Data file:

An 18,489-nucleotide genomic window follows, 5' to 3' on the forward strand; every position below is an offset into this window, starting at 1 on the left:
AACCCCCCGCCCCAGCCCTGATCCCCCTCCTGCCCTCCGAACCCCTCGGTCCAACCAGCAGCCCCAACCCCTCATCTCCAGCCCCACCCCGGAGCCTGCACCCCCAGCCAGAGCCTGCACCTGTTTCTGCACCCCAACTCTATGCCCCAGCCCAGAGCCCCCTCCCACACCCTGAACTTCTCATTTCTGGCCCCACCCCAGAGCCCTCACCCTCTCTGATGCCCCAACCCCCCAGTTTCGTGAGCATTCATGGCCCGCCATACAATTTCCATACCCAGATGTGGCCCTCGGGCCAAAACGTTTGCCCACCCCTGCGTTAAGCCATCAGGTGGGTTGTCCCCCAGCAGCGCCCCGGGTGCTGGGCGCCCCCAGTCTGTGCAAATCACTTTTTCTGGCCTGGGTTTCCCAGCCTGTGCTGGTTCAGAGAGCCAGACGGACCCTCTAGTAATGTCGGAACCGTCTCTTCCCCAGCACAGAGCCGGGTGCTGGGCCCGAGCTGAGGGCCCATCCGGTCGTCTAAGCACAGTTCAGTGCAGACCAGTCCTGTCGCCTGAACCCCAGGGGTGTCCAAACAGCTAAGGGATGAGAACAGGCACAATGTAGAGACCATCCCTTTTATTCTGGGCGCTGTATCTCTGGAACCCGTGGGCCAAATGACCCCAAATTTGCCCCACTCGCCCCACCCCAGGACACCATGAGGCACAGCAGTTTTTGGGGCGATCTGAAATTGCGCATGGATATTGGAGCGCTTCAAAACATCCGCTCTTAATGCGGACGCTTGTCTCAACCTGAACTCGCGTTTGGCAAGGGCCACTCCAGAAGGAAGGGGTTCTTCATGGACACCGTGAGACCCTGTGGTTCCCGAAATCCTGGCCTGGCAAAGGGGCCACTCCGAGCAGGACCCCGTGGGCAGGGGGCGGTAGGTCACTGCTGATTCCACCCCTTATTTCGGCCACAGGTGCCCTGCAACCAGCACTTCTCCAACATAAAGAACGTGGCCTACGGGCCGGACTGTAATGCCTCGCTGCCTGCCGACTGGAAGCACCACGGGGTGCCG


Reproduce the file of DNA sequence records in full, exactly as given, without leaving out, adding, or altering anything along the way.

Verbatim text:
An 18,489-nucleotide genomic window follows, 5' to 3' on the forward strand; every position below is an offset into this window, starting at 1 on the left:
AACCCCCCGCCCCAGCCCTGATCCCCCTCCTGCCCTCCGAACCCCTCGGTCCAACCAGCAGCCCCAACCCCTCATCTCCAGCCCCACCCCGGAGCCTGCACCCCCAGCCAGAGCCTGCACCTGTTTCTGCACCCCAACTCTATGCCCCAGCCCAGAGCCCCCTCCCACACCCTGAACTTCTCATTTCTGGCCCCACCCCAGAGCCCTCACCCTCTCTGATGCCCCAACCCCCCAGTTTCGTGAGCATTCATGGCCCGCCATACAATTTCCATACCCAGATGTGGCCCTCGGGCCAAAACGTTTGCCCACCCCTGCGTTAAGCCATCAGGTGGGTTGTCCCCCAGCAGCGCCCCGGGTGCTGGGCGCCCCCAGTCTGTGCAAATCACTTTTTCTGGCCTGGGTTTCCCAGCCTGTGCTGGTTCAGAGAGCCAGACGGACCCTCTAGTAATGTCGGAACCGTCTCTTCCCCAGCACAGAGCCGGGTGCTGGGCCCGAGCTGAGGGCCCATCCGGTCGTCTAAGCACAGTTCAGTGCAGACCAGTCCTGTCGCCTGAACCCCAGGGGTGTCCAAACAGCTAAGGGATGAGAACAGGCACAATGTAGAGACCATCCCTTTTATTCTGGGCGCTGTATCTCTGGAACCCGTGGGCCAAATGACCCCAAATTTGCCCCACTCGCCCCACCCCAGGACACCATGAGGCACAGCAGTTTTTGGGGCGATCTGAAATTGCGCATGGATATTGGAGCGCTTCAAAACATCCGCTCTTAATGCGGACGCTTGTCTCAACCTGAACTCGCGTTTGGCAAGGGCCACTCCAGAAGGAAGGGGTTCTTCATGGACACCGTGAGACCCTGTGGTTCCCGAAATCCTGGCCTGGCAAAGGGGCCACTCCGAGCAGGACCCCGTGGGCAGGGGGCGGTAGGTCACTGCTGATTCCACCCCTTATTTCGGCCACAGGTGCCCTGCAACCAGCACTTCTCCAACATAAAGAACGTGGCCTACGGGCCGGACTGTAATGCCTCGCTGCCTGCCGACTGGAAGCACCACGGGGTGCCG